Definition of exaggerate in English:

exaggerate

verb

[WITH OBJECT]
  • 1Represent (something) as being larger, better, or worse than it really is.

    ‘she was apt to exaggerate any aches and pains’
    no object ‘I couldn't sleep for three days—I'm not exaggerating’
    overstate, overemphasize, overstress, overestimate, overvalue, magnify, amplify, aggrandize, inflate
    overstated, overemphasized, inflated, magnified, amplified, aggrandized, excessive, hyperbolic, over-elaborate, overdone, overripe, overplayed, overdramatized, theatrical, dramatic, actorly, highly coloured, extravagant, melodramatic, sensational, sensationalist, sensationalistic
    View synonyms
    1. 1.1as adjective exaggerated Enlarged or altered beyond normal proportions.
      ‘exaggerated features such as a massive head and beetling brows’
      • ‘And so, with exaggerated care, you end up tip-toeing naked across the soggy floor.’
      • ‘In the end, one might think that goodness was only imaginary, an exaggerated western virtue.’
      • ‘Furthermore, there are no legal penalties for taking a false or exaggerated claim to court.’
      • ‘It's an exaggerated intensity of feeling invested in something which doesn't finally matter.’
      • ‘When politeness is all we have connecting us to others, incivility takes on an exaggerated significance.’
      • ‘I read to them every night in great detail and in exaggerated voices.’
      • ‘He also seems to suffer from a common complaint in the Ministry, an exaggerated respect for American power.’
      • ‘Footballers here are less inclined to tumble over in an exaggerated fashion or writhe around feigning injury.’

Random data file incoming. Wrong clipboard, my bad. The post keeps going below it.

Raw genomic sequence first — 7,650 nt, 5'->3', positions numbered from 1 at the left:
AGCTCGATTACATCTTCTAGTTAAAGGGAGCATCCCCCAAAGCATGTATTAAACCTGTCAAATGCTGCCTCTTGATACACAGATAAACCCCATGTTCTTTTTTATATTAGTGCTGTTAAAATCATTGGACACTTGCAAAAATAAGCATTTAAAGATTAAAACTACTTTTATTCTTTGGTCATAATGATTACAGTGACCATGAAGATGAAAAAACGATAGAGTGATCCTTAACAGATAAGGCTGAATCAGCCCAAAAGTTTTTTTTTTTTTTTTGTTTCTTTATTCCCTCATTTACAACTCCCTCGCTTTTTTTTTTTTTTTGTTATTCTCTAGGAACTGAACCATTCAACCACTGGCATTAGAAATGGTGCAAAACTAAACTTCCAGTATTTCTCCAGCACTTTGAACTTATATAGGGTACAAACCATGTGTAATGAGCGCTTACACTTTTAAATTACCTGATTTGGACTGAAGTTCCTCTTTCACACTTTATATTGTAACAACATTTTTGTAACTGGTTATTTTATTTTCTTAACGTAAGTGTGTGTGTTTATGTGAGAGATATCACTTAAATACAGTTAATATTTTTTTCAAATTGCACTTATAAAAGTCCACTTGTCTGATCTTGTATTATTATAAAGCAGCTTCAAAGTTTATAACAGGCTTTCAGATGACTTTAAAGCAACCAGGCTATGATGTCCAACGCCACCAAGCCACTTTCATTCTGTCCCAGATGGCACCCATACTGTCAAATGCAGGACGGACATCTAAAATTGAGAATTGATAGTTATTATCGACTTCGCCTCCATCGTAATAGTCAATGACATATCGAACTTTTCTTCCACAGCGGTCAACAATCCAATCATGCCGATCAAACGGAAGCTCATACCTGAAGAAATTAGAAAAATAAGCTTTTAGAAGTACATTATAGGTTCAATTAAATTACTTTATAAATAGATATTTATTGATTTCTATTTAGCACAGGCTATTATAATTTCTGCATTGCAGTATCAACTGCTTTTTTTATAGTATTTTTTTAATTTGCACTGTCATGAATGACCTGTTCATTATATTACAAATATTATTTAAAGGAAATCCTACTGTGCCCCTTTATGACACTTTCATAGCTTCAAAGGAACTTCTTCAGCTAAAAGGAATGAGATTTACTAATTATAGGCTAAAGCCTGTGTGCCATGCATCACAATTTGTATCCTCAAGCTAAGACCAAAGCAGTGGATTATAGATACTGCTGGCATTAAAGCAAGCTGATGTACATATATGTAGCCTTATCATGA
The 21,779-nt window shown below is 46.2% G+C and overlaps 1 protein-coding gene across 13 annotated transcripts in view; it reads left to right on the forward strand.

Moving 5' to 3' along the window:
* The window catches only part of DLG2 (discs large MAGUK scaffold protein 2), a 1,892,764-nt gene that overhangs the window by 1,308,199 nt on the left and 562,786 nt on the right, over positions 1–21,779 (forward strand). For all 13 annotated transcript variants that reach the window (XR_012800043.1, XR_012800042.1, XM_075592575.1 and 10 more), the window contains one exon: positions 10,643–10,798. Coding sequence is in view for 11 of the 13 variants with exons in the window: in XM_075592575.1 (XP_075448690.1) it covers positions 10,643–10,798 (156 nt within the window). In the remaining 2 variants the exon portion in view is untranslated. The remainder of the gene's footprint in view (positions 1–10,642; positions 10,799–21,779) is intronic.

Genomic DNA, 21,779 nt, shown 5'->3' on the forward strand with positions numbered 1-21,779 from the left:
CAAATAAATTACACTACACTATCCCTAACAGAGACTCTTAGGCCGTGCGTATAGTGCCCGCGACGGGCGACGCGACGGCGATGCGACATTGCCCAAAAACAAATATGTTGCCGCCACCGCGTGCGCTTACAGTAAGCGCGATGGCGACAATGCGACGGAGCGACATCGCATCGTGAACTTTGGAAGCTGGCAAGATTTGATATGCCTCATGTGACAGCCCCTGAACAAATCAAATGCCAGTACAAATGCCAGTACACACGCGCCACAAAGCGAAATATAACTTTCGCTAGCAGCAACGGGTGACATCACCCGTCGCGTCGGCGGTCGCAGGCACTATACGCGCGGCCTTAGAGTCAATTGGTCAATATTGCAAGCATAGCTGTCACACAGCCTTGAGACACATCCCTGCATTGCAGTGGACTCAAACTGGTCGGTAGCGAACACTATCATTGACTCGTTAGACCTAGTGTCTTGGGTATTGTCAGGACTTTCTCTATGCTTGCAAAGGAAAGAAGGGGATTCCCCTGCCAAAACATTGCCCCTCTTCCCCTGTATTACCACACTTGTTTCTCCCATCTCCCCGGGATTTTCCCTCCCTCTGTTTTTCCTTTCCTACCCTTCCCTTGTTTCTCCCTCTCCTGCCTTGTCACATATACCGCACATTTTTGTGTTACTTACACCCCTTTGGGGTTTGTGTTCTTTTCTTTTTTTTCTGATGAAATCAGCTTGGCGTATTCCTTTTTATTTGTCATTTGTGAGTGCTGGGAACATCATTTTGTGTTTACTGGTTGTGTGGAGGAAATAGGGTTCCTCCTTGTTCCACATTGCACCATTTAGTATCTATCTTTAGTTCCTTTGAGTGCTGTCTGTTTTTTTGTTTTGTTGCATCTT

• ‘We in the West have done far more than the Russians to publicise the fact that our children embody all of our exaggerated fears today.’
      • ‘Gun buying may be a response to an exaggerated amount of coverage of supposedly impending danger.’
      • ‘No one dragged their rivals to the court; there were very few exaggerated claims.’
      • ‘Experts say it's an exaggerated figure and don't want to even visualise such a situation.’
      • ‘Once the rain hits, it's clearly time for that exaggerated song and dance sequence.’
      • ‘It was so cartoonish and exaggerated that I felt sure it must look staged to anyone watching, but it was genuine enough.’
      • ‘His claims were regarded as exaggerated but thousands of dollars and fake passports and visa stamps were found in his house.’
      • ‘And, in this case, it is based on exaggerated assumptions and exaggerated statements.’
      • ‘Increased insurance premiums, because of the exaggerated number of personal injury claims every year.’
      • ‘This can lead to exaggerated food portions or over consumption of calories.’
      • ‘As soon as he walked in all cameras focused on him and his hero pals made an exaggerated show of affection towards him.’
      • ‘One stands splaying all his limbs around me in an exaggerated way.’

Origin

Mid 16th century: from Latin exaggerat- ‘heaped up’, from the verb exaggerare, from ex- ‘thoroughly’ + aggerare ‘heap up’ (from agger ‘heap’). The word originally meant ‘pile up, accumulate’, later ‘intensify praise or blame’, giving rise to current senses.

Pronunciation

exaggerate

/ɪɡˈzadʒəreɪt//ɛɡˈzadʒəreɪt/